** A Course in Modern Mathematical Physics** by Peter Szekeres

Rating 10/10

**Publisher** Cambridge University Press

This book is more than just textbook. It is a comprehensive journey of advance mathematics and how it applies to modern physics. Want to learn the pillars of mathematics? This book is for you! Want to learn modern physics the proper way? This book is for you!

My advice is to start with the math: sets, logic, groups, Hilbert space, tensors, and topology. Once the advanced math is mastered, move onto the modern physics theories.

** Mathematics in 10 Lessons** by Jerry P. King

Rating 9/10

**Publisher** Prometheus Books

I really liked the choice of the math topics and the order it is presented in this book. A true tour of the basics of math. Starting with logic, it naturally progresses to sets, algebra, geometry, all the way to calculus. What's great is that several important formulas and proofs are explicitly presented!

My only problem with the book is the lack of depth, but I think the author plans remove many details due to his intended audience. Great book nonetheless!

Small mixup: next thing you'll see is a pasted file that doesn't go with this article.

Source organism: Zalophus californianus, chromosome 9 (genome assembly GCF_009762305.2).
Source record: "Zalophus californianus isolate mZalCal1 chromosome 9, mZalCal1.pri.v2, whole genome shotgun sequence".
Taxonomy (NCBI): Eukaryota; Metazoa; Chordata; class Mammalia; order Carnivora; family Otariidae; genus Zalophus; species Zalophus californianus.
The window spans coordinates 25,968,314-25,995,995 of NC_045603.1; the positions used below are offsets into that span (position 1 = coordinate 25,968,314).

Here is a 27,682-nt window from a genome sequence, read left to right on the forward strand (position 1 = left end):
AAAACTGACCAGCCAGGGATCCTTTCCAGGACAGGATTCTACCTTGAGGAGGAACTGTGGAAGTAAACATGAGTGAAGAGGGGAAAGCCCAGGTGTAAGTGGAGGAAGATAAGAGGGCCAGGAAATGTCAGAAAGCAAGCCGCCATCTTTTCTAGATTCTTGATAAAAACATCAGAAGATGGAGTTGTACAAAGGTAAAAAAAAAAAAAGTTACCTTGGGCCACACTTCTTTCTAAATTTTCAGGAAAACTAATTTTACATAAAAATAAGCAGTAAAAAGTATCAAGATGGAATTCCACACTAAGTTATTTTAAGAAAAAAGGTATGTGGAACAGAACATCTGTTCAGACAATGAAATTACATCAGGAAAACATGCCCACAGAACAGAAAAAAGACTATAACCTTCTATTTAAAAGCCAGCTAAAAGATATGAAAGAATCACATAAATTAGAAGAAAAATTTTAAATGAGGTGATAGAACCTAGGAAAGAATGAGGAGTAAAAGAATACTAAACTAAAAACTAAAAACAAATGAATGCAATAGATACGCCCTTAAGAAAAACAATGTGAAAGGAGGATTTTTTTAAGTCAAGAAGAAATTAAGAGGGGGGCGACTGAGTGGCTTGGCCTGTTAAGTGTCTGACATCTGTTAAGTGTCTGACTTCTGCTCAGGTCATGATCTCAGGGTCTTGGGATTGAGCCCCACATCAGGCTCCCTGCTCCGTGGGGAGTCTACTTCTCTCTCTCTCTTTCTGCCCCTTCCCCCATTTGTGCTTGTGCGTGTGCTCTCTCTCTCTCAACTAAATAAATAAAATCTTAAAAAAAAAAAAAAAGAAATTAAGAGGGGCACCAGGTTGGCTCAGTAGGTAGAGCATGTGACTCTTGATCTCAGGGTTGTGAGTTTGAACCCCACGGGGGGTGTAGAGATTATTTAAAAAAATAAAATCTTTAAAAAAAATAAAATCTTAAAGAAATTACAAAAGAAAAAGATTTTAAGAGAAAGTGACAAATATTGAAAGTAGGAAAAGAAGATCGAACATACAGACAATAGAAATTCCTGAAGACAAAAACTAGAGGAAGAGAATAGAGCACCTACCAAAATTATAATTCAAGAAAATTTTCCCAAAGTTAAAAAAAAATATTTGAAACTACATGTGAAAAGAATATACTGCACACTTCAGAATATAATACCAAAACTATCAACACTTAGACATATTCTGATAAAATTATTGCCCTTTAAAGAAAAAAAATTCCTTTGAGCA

** A Student's Guide to Waves** by Daniel Fleisch and Laura Kinnaman

Rating 10/10

**Publisher** Cambridge University Press

Daniel Fleisch is one of my favourite science writers. Why? His books are not condescendingly advanced/tricky or written for the layman. Perfect for math and physics students. I would even say that if every physics major reads Daniel Fleisch's books, they truly understand math and physics. In this book, you learn about waves and its applications. I particularly liked the sections on electromagnetic waves and quantum wavefunctions.

I would recommend Daniel Fleisch's books over Richard Feynman!

** Calculus for Biology and Medicine** by Claudia Neuhauser

Rating 9/10

The title of this book does not serve the book justice! The author or perhaps the publisher should rename it ** Mathematics for Biology and Medicine**. I find this textbook surprisingly complete in its treatment of calculus, linear algebra, probability and statistics, and even applied differential equations. I really liked using this book as a reference for tutoring!

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## Comments

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TopNewestWhat level of math education do you need for "A Course in Modern Mathematical Physics"?

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It's pretty advanced. Late undergrad to early grad school.

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